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My Father's Voice

Last night was the Easter Vigil, complete with the first visit of our new Bishop Coadjutor.  For those not be familiar with such terminology or title within the Episcopal Church, the Bishop Coadjutor becomes THE Diocesan Bishop (in this instance, of Virginia) when the current bishop decides to retire.  For our Church, succession planning calls for the retirement of the outgoing bishop no later than three years from the date of consecration of the coadjutor.  Anyway, because our rector is a gracious man who likes to have a bishop at Grace for the Vigil, he asked early, and we got Bishop Johnston.  He's a wonderful man, will be a great Bishop, and I must say, this bishop nearly comes up out of his shoes when he preaches!  And he has an amazing singing voice!

I was the cantor again for the Vigil, chanting the Exsultet after the lighting of the new fire and the Paschal candle.   A couple of interesting things happened this year.  First in the sacristy before the service, I met the Bishop again.  (We had met when he first visited to Grace to meet Bob+).  Of course, my priest had to mention I was in the Discernment process; the Bishop said he recalled my name from other diocesan office contacts, and remembered me from our earlier meeting.  When it was noted I was the cantor for the Exsultet, the Bishop said he'd enjoyed very much chanting at the Vigil, and that it is one loss he felt after being consecrated a Bishop.  (The rubrics in the Book of Common Prayer call for a deacon or, if a deacon is not available, a layperson is to chant the Exsultet.)  Bob+ said to the Bishop "once a Deacon, always a Deacon" and I offered to stand down if he'd like to step up.  He declined.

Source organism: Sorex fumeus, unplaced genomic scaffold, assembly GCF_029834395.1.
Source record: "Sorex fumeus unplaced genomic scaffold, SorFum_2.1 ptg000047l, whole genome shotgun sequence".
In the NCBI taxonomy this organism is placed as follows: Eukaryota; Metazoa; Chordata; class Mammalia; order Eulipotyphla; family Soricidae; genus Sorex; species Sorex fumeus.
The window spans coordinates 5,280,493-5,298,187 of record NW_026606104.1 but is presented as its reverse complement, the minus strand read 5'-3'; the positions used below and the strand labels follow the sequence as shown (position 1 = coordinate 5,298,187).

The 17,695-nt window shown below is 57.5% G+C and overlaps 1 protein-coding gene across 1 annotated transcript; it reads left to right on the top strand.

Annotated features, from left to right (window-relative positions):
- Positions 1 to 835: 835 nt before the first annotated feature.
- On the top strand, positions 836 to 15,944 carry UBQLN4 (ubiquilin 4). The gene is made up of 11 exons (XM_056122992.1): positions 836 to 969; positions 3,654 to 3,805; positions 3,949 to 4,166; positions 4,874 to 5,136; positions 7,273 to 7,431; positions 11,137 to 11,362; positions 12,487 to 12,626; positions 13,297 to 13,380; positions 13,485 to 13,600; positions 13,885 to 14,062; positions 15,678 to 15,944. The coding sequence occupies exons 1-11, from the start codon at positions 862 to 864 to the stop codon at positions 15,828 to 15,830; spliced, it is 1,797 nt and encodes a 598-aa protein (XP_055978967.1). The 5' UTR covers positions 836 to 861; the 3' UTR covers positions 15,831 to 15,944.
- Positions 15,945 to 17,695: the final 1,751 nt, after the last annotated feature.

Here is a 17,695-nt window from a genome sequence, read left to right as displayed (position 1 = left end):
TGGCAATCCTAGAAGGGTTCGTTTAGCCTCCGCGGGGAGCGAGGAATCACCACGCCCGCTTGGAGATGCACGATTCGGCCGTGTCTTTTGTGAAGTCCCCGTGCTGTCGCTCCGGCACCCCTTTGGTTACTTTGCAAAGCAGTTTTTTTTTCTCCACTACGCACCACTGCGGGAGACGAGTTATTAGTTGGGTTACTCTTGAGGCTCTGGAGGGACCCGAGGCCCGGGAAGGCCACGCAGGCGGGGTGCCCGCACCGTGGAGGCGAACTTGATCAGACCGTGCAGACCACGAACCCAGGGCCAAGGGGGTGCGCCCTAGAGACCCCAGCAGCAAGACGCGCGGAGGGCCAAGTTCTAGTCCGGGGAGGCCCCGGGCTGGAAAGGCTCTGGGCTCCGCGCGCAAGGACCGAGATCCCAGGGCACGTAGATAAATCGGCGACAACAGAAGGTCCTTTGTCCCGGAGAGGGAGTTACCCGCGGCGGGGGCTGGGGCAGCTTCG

So when it came time to move up into chancel area to sing, I again found myself standing in a cloud of smoke (incense) while the Paschal Candle was censed.  I placed the music stand, adjusted the height I needed, turned on the lights, and then took a big breath.  Now I should note the Exsultet allows the singer to select a tone conducive to it being sung.  I had practiced a lot, but I don't believe I ever started as low as I did this night.  The pitch was fine, just lower than I had practiced.  About three lines into singing, I discovered a voice I had not heard in some time.  It was not mine.  It was someone else.  Afterward during the Agape feast upstairs, I told some folks the voice I heard "was my Father's voice".  When someone asked, "You mean the Father's voice?", I quickly claried, "No! No, no, no.  It was my Dad's voice".  I knew I was singing, but I heard my father's voice.  I could have lost track of where I was, of what I was doing, being a bit distracted by what I was hearing.  But a small case of flop sweat sharpened my resolve, and pushed me through this singing reflection of my Dad.

It felt both weird and wonderful at the same time.  After I finished, I had wondered if I'd missed a page and not sang everything.  However, by most accounts, if not all, I sang it well (some even suggested it was better than last year).  I certainly was honored to be allowed again to sing it.  I was surprised, but comforted, to hear my father's voice.  Thank  you, God, for that small gift in the midst of celebrating the greatest gift ever given, and the most amazing sacrifice ever made.  

Alleluia!  Christ is risen!  The Lord is risen indeed!  Alleluia!

Comments

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(Anonymous)
Mar. 27th, 2008 03:58 am (UTC)
Easter Vigil
I knew that you were the cantor and I guessed about what time you would be singing so I was in prayer for you. I was not singing but I was deep in prayer so that I could be with you in spirit. I guess our Father let me be with you at that moment. God's peace and blessings - Dad
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